Light Up Gold, a half-hour frenzy of wit and twentysomething problems, twitchy guitar hooks, and the occasional toy-flute solo, earned Parquet Courts a warm embrace when it was reissued by What’s Yr Rupture? late last year, despite the band’s initially modest goals of playing the occasional gig and putting something out. Thankfully, it doesn’t seem like New York (by way of Texas) punk band’s aims will be so unassuming from now on. On October 8, the boys return with Tally All The Things That You Broke EP, a five-song follow-up that builds on their brand of whip-smart punk, and finds the group letting in a little funk, too.
On a recent afternoon at a sunny restaurant near his Brooklyn home, singer-guitarist Andrew Savage spoke with SPIN about some lifelong favorites and shared a newfound hangover cure.
Kraftwerk’s Computer World
The only album that I had for years was Computer World, it was the only one that my parents had. When you only have one album by a band — and this was before the Internet, so I didn’t know how to research them, so as far as I knew that was their only record — it has to be your favorite. You have to force yourself to fall in love with it. When I was a kid, and I would get records and I didn’t necessarily love them immediately, there was a patience in those times. Maybe you wouldn’t get enough money to buy another record for like, a few months, so you’re just living with this record for a few months and you have to love it. What else is there, you know?
The Mixtape That Changed Everything
I’ve received some good ones, but the first I ever got was a pretty important one; it was made by my best friend growing up. His mother was a teacher at a high school. One of her students passed her a tape to give to her son, my friend Mike, and he immediately shared it with me. That’s where I learned about a lot of early canonic punk bands that begin to define my early tastes, like Misfits and Crass. It had Cockney Rejects on there, had Dead Kennedys on there, Circle Jerks, Black Flag, you know, the bands that just hit me like a freight train. That mixtape changed the trajectory of my life.”
Hip-Hop as Punk
[Parquet Courts guitarist] Austin [Brown] is a big fan of Houston rap, chopped-and-screwed kind of stuff. One of my favorite bands is Wu-Tang Clan. I’ve always thought of punk and hip-hop to be kind of the same thing. I think there’s a pretty close Venn diagram there, because the both of them come from a strong DIY aesthetic. I guess where they probably split is, there’s much less existential anxiety within hip-hop about becoming bigger and larger, whereas in punk it’s more of like something that you don’t do, or there’s a certain amount of suspicions cast on you when you do.
I tend to go for dense, modern, post-modern kind of stuff. I get books that inspire me, that I get a strong emotional response out of — like Philip K. Dick, David Foster Wallace, Virginia Woolf — as well as stuff by Don DeLillo or Barthelme. Those are guys that — and women, in the case of Woolf — that inspire me because I felt a strong emotional connection with them. And that inspires me to, even though it’s music and it’s a totally different beast than literature, aim to create that sensation with my audience.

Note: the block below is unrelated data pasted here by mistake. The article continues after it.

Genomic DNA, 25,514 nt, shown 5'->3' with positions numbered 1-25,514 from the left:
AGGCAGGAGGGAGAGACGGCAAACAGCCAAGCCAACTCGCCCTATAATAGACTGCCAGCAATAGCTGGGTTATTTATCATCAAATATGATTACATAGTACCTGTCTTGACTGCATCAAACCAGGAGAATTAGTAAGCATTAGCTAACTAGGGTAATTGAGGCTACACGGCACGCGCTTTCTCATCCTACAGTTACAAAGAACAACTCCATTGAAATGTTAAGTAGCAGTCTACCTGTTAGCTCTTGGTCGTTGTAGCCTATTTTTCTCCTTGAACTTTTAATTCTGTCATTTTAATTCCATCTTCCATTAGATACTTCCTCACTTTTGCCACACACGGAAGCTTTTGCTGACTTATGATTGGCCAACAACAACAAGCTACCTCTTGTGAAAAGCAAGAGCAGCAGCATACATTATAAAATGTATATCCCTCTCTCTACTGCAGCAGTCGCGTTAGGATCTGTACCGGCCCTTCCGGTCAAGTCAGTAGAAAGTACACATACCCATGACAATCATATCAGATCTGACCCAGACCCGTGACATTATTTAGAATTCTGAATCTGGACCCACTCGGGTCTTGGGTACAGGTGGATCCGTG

I like going places that bands don’t typically, go because there’s kind of an excitement you get met with. There’s a really rewarding sense to it. We went to Athens, Greece, a few weeks ago, and you kind of have to go through some no man’s land musically to get down to Athens. Going to a place like Athens and playing for people that know they might not get another chance to see you is very cool. I like doing smaller cities in the Midwest that, like I said, people don’t go through a lot, especially larger bands don’t make stops there, like Omaha, or Minneapolis, Indiana. Playing big cities is fun, but in larger cities that are culturally important centers, there’s always kind of an air about them where people don’t fully let loose.
Before Parquet Courts existed in the world that we do now, we were just another band from New York, and our goals were very small. We just wanted to play a show in New York, it didn’t matter if anybody came — we just wanted to do it. We wanted to put out a record, and we wanted to go play outside of New York. The fact that people are finding a strong emotional or cerebral connection with Light Up Gold is rewarding, because I never really imagined that would happen on the scale that it did. I wrote it mostly in my bedroom and never really thought of it getting much further than that. So, every time someone says that they like the lyrics or that it’s inspired them to do their own music, that’s the best for me.
The English Breakfast
We played a lot of shows in England this summer and I’ve become quite fond of the English breakfast: beans on toast, with tomatoes and some mushrooms. I’m vegetarian so I don’t eat the bacon, but it’s so good. Just good, fill-you-up starch. They’ve really mastered the carbohydrate over there. So yeah, just getting some good starch in your belly is what I can advise. And, a positive attitude — if you’re going to decide that you’re hungover and have a terrible day, you will.